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The Balkan Wars Paperback – International Edition, March 18, 2003

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Editorial Reviews

Amazon.com Review

Bosnia, Kosovo, Macedonia. Today's headlines could have been written in the 1800s or in the 1400s. Conflict has raged unabated in the Balkans for hundreds of years and always, writes historian André Gerolymatos, over the same tired issues: nationalism and religion.

"Post–Cold War Europe and North America are at a complete loss to understand why these small countries are hostages to the past and seem so willing to fight the same battles all over again," writes Gerolymatos. This book attempts to offer answers, as Gerolymatos explores the ethnic and religious tensions that plague the peninsula--and that have been used by foreign powers (whether Ottomans, Hapsburgs, or NATO) to extend their hold on the Balkans. Along the way he examines events that have little meaning for outsiders, but that have signal importance for the region: the Battle of Kosovo and the strategically more significant Battle of Marica, the assassination of Archduke Ferdinand of Austria in 1914, the collapse of Yugoslavia. Gerolymatos offers a useful essay for anyone who would seek to understand contemporary events in southeastern Europe, events with deep and bitter roots. --Gregory McNamee --This text refers to an out of print or unavailable edition of this title.

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The ethnic hatreds, war, and near genocide that have destroyed the former Yugoslavia over the past decade have their roots in events, perceptions, and myths that go back at least seven centuries. Gerolymatos, professor of Hellenic studies at Simon Fraser University in British Columbia, has written a stimulating, engrossing, but ultimately discouraging history of the Balkan peoples since the Battle of Kosovo in 1389. In that battle, the flower of Serbian aristocracy fell to the onslaught of the Ottoman Turks; the resultant myths and hatreds that grew out of that defeat have inspired nationalist fervor and stoked ethnic hostilities up to the present time. Gerolymatos is a fine writer who interweaves fascinating vignettes about quirky personalities into the broader narrative, and his readers learn a great deal about the basis of the ethnic hatreds that still dominate the region. Yet, as Gerolymatos implies, knowledge of the causes is not enough to foster understanding, since the people of the Balkans seem willing to remain imprisoned by their past. Jay Freeman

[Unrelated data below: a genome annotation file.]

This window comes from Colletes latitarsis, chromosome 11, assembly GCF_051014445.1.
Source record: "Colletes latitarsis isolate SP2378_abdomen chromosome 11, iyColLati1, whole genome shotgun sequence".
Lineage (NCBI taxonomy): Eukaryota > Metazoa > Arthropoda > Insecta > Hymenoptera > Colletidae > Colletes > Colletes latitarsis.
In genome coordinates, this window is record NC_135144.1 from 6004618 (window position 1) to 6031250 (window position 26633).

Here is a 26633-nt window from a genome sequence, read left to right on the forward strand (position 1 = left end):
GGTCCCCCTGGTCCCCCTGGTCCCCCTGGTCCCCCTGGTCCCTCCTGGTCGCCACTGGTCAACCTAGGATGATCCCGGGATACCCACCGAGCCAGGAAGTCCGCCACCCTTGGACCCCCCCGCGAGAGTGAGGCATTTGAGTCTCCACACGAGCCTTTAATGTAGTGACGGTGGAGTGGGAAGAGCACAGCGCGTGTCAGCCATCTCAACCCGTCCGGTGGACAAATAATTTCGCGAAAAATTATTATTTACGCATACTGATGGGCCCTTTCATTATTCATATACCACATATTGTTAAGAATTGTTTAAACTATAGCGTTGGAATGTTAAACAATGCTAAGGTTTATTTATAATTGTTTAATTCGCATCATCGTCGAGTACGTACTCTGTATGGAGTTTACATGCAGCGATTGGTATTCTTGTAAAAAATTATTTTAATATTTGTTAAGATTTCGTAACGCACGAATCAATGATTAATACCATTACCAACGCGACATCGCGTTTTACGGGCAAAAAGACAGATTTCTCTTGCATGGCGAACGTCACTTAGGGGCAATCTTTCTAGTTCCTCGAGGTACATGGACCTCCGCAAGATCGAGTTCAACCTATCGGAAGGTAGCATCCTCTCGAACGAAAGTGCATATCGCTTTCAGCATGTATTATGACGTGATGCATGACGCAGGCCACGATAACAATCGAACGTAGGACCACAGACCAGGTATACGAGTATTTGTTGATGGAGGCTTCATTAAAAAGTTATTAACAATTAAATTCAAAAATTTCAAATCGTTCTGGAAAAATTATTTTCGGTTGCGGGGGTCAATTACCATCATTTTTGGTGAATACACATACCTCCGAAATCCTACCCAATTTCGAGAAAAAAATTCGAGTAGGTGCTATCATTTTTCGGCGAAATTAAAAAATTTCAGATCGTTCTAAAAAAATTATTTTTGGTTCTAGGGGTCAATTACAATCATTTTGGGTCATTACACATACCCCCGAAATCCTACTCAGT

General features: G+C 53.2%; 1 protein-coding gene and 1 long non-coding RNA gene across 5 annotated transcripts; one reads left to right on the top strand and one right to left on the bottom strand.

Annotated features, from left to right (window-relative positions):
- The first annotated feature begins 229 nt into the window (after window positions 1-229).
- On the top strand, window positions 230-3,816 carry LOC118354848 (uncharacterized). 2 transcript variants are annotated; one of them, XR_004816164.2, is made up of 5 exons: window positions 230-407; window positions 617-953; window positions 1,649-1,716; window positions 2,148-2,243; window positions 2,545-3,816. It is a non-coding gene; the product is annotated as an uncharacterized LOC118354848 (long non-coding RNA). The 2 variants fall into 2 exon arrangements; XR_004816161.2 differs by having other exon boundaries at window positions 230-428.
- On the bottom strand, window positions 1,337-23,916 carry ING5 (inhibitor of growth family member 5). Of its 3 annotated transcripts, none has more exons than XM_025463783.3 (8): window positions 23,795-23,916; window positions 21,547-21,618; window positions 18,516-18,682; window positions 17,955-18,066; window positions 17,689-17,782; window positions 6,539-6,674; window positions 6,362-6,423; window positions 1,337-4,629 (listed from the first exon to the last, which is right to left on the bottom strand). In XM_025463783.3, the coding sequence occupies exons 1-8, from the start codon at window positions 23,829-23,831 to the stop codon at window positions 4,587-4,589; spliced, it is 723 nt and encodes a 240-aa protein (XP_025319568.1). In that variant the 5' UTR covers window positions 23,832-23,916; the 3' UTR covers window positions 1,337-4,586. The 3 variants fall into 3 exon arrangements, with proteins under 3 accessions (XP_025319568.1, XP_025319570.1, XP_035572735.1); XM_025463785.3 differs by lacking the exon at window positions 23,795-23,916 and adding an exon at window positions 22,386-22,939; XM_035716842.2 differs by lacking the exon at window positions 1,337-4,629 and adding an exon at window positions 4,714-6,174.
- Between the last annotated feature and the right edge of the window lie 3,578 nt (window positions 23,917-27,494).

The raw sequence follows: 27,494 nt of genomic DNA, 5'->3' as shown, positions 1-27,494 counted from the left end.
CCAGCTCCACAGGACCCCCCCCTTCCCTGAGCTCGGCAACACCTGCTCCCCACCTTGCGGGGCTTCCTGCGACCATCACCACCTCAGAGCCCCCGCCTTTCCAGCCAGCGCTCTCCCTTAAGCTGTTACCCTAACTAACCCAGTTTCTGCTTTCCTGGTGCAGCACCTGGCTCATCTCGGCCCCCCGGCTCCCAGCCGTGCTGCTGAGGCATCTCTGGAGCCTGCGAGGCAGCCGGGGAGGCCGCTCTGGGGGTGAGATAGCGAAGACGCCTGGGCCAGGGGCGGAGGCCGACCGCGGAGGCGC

Copyright © American Library Association. All rights reserved --This text refers to an out of print or unavailable edition of this title.
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Product Details

  • Paperback: 320 pages
  • Publisher: Basic Books; Reprint edition (March 20, 2003)
  • Language: English
  • ISBN-10: 0465027326
  • ISBN-13: 978-0465027323
  • Product Dimensions: 6 x 0.8 x 9 inches
  • Shipping Weight: 1.2 pounds (View shipping rates and policies)
  • Average Customer Review: 3.4 out of 5 stars  See all reviews (19 customer reviews)
  • Amazon Best Sellers Rank: #1,111,752 in Books (See Top 100 in Books)

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Most Helpful Customer Reviews

15 of 17 people found the following review helpful By A Customer on June 19, 2002
Format: Hardcover
This is a fascinating and well-researched historical account of the Balkan region and how its legends and myths have fueled the historic and ongoing barbarity. Because of this focus, the author has chosen to organize the book thematically rather than chronologically, and I think the results are compelling. By examining each of the different cultural, religious, and political aspects and organizing the historical events and personages as evidence/illustration of what he's talking about, the author gives the reader a chance to more fully understand the complexity of the hatreds that have plagued these peoples for hundreds of years.
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13 of 15 people found the following review helpful By Midwest Book Review on September 15, 2003
Format: Paperback
The Balkan Wars: Conquest, Revolution, And Retributions From The Ottoman Era To The Twentieth Century And Beyond by Andre Gerolymatos (Chair of Hellenic Studies, Simon Fraser University, British Columbia, Canada) is an intensely detailed chronology of bloodshed and territorial strife in the Balkans, ranging from the excesses and outrages of Ottoman era to the genocides of the twentieth century including the recent brutalities of "ethnic cleansing". Focusing primarily on the clashes between different ethnic groups over land (sea battles, according to the author, deserve separate and more detailed treatment), The Balkan Wars strives not only to present a straightforward account of a history free from exaggeration or myth making, and also answers core questions about the roots of the wars and ethnic violence that have habitually plagued the people of this land. The Balkan Wars is very highly recommended reading and an impressive contribution to European History Studies.
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10 of 12 people found the following review helpful By J. Lindner on November 3, 2003